For many Brits, nothing says Christmas quite like the queen's annual broadcast on December 25.
After the turkey is carved, drinks are flowing, presents are stacked and families are gathered, millions tune in to watch the reigning monarch, Queen Elizabeth II. The speech is used by the queen to reflect on the past year and often to convey an overarching message of hope to those across the commonwealth. (Side note: The speech usually features a tastefully decorated backdrop and jewelry that we can only assume are very expensive pearls.)
But this royal tradition didn't start with the queen, her towering trees and a gold piano; the first Christmas Day address by a reigning monarch dates back to 1932 and was delivered by the queen's grandfather, King George V.
According to the website of the British royal family, George was skeptical at first of using radio as a means to communicate with his people, yet he was reassured after visiting the BBC offices. A studio was created at Buckingham Palace for him to transmit the speech live - words carefully crafted by the writer Rudyard Kipling.
"I speak now from my home and from my heart to you all; to men and women so cut off by the snows, the desert or the sea, that only voices out of the air can reach them," the king began, citing the power of technology. The first broadcast attracted an estimated 20 million listeners. The king continued to deliver a broadcast until a month before his death in 1936.
Since Elizabeth took the throne during her coronation in 1953, she has delivered her message every year, apart from 1969, when a royal documentary was scheduled to be televised at the same time. The queen usually broadcasts from Buckingham Palace, although she has changed the setting from time to time. Past broadcasts have been hosted from the grounds of the palace and Southwark Cathedral.
In 1957 came the first televised broadcast, a historic move that some believe helped further humanise the royal family and extend the global reach of the British monarchy. The broadcast was live, and according to the Guardian, adverse weather conditions enabled American police radio transmissions to interfere with the broadcast. It is said that some listeners heard a police officer say, "Joe, I'm gonna grab a quick coffee."
Over the years, the royal Christmas address has transformed as technology has. In 1967 came the first broadcast on color television. In 2012, the queen took her message to another level and transmitted in 3-D and HD format - much to the delight of many.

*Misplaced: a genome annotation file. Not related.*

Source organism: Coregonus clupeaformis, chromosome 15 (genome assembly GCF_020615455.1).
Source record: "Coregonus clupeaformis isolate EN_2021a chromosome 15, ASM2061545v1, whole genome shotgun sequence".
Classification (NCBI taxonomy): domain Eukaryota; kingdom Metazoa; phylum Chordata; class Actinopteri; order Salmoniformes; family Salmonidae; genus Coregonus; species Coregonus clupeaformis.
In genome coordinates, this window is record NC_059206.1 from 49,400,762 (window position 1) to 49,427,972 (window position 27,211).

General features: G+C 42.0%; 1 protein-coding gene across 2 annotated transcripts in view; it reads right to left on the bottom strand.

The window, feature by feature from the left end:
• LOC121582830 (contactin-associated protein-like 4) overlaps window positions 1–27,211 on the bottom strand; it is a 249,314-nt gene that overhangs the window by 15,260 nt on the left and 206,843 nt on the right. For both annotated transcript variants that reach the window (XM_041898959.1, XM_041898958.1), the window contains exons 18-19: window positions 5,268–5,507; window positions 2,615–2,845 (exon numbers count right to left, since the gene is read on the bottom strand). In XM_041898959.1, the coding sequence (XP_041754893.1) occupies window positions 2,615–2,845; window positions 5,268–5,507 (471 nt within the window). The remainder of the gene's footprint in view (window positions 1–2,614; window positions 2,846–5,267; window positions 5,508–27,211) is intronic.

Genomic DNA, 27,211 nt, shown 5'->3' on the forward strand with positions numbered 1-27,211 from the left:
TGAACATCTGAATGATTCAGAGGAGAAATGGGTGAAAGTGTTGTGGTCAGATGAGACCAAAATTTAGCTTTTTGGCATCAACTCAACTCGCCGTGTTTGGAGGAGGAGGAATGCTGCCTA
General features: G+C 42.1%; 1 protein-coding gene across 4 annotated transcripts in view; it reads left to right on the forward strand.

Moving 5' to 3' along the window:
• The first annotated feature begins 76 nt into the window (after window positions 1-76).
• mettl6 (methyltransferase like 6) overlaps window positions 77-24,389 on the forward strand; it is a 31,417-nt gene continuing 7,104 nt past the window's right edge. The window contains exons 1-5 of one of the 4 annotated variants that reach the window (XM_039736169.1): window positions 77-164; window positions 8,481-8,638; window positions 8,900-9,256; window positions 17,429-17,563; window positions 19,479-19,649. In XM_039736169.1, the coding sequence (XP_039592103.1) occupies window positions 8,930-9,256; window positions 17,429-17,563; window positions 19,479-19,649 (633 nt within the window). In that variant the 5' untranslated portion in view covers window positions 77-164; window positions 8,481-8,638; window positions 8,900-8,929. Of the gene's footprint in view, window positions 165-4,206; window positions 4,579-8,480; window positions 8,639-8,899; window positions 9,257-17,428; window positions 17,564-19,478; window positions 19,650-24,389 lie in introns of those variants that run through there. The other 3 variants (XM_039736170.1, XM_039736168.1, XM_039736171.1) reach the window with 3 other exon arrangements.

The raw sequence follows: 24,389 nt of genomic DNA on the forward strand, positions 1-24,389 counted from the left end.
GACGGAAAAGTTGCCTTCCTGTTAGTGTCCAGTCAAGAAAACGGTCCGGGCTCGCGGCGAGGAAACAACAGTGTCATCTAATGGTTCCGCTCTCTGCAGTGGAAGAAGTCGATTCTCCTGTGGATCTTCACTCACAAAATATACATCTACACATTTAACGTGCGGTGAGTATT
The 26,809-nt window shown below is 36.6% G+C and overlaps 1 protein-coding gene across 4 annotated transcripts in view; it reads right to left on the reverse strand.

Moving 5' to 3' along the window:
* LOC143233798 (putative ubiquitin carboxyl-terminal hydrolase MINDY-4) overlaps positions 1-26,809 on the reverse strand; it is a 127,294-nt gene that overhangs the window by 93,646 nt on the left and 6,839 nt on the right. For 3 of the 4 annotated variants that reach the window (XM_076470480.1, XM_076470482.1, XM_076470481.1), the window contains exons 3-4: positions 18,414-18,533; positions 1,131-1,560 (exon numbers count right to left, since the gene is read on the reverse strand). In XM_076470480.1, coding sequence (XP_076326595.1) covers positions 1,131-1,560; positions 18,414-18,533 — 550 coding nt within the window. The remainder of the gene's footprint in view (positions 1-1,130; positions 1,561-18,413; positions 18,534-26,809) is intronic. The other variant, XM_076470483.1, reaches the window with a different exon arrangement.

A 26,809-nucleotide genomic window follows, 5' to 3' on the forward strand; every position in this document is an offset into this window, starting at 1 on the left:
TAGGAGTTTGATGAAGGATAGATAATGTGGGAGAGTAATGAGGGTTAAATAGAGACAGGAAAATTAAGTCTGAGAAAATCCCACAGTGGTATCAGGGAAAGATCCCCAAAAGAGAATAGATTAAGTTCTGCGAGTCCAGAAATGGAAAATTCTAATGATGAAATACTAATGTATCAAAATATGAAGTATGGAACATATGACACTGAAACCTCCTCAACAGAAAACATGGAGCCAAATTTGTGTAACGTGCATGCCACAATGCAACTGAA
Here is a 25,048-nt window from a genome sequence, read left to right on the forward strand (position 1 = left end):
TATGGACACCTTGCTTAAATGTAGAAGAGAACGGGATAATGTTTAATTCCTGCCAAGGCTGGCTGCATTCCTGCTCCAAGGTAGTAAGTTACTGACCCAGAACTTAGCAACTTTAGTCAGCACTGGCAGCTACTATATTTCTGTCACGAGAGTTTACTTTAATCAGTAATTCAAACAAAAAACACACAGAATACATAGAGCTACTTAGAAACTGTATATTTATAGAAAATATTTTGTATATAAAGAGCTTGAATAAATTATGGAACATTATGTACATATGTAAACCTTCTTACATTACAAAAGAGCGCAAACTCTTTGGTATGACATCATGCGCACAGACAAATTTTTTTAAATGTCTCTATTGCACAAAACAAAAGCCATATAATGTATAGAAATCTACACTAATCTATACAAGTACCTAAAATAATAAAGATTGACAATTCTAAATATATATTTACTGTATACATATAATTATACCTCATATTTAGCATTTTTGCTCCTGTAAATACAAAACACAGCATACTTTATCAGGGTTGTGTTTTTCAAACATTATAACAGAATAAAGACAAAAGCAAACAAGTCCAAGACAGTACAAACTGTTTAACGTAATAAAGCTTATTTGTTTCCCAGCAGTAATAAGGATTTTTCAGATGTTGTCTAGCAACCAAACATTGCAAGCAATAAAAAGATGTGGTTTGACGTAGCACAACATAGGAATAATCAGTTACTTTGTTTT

Over the decades, the queen has referenced an array of delicate issues including natural disasters, terrorist attacks, the devastating Grenfell Tower fire of 2017 and of course her famed 1992 speech in which she uttered the words "annus horribilis."
It wasn't just her Christmas speeches that were memorable. In a November 1992 speech, the queen referred to a tumultuous year as "annus horribilis" - a Latin phrase that translates to "horrible year." Although the speech marked 40 years of her succession to the throne, the significance of this date was largely overshadowed by a string of events that only fueled the unpopularity of the royal family.
The year saw the queen's eldest son and heir to the British throne, Prince Charles, separate from his wife, Princess Diana. In the same year, her son Andrew's separation from wife Sarah Ferguson was announced by the palace. Ferguson, commonly known as "Fergie" in Britain, became embroiled in a royal photo scandal. As if that weren't enough, the queen's daughter, Princess Anne, also divorced her husband, Mark Phillips.
It wasn't just a bad year for royal relationships: In the fall of 1992 a fire broke out at Windsor Castle, one of the queen's official residences - and more recently the venue Prince Harry and Meghan Markle chose for their wedding this year. The blaze destroyed more than 100 rooms and burned for 15 hours. Artworks were also lost to the flames.
"1992 is not a year on which I shall look back with undiluted pleasure. In the words of one of my more sympathetic correspondents, it has turned out to be an 'annus horribilis.' I suspect that I am not alone in thinking it so," the queen said at the time.
Her annual Christmas speech has also been known to highlight the good. From new laws to new members of the royal family, the queen's speech often outlines progress, change and hope for a better future. In 2013, the queen delivered her speech with a framed photo of Prince George in the background. The broadcast painted a picture not just of a ruling monarch, but of a proud and loving great-grandmother, too.
As 2018 draws to a close and 2019 approaches, Theresa May's looming Brexit deadline in March remains a hot topic. Can the prime minister pass her deal in time in to avoid further political upheaval?
"This year the queen has made a call for national unity at a time of deep division at the time of Brexit," said royal commentator Richard Fitzwilliams.
"Britain faces a very uncertain and politically unstable new year, with deep divisions over Brexit and no clear end in view. The royal family embody a continuity and national unity which has never been more precious."
While many Brits sit and watch the speech, raising a glass in the name of tradition, other observers tend to look for hidden meanings in her words. Members of the royal family are politically neutral, so it is common for Brits to look beyond the surface to find more substance in her majesty's remarks. This year's message will see the queen encourage Brits to overcome "deeply held differences" - a comment that many believe is a direct nod to the Brexit chaos of the past two years.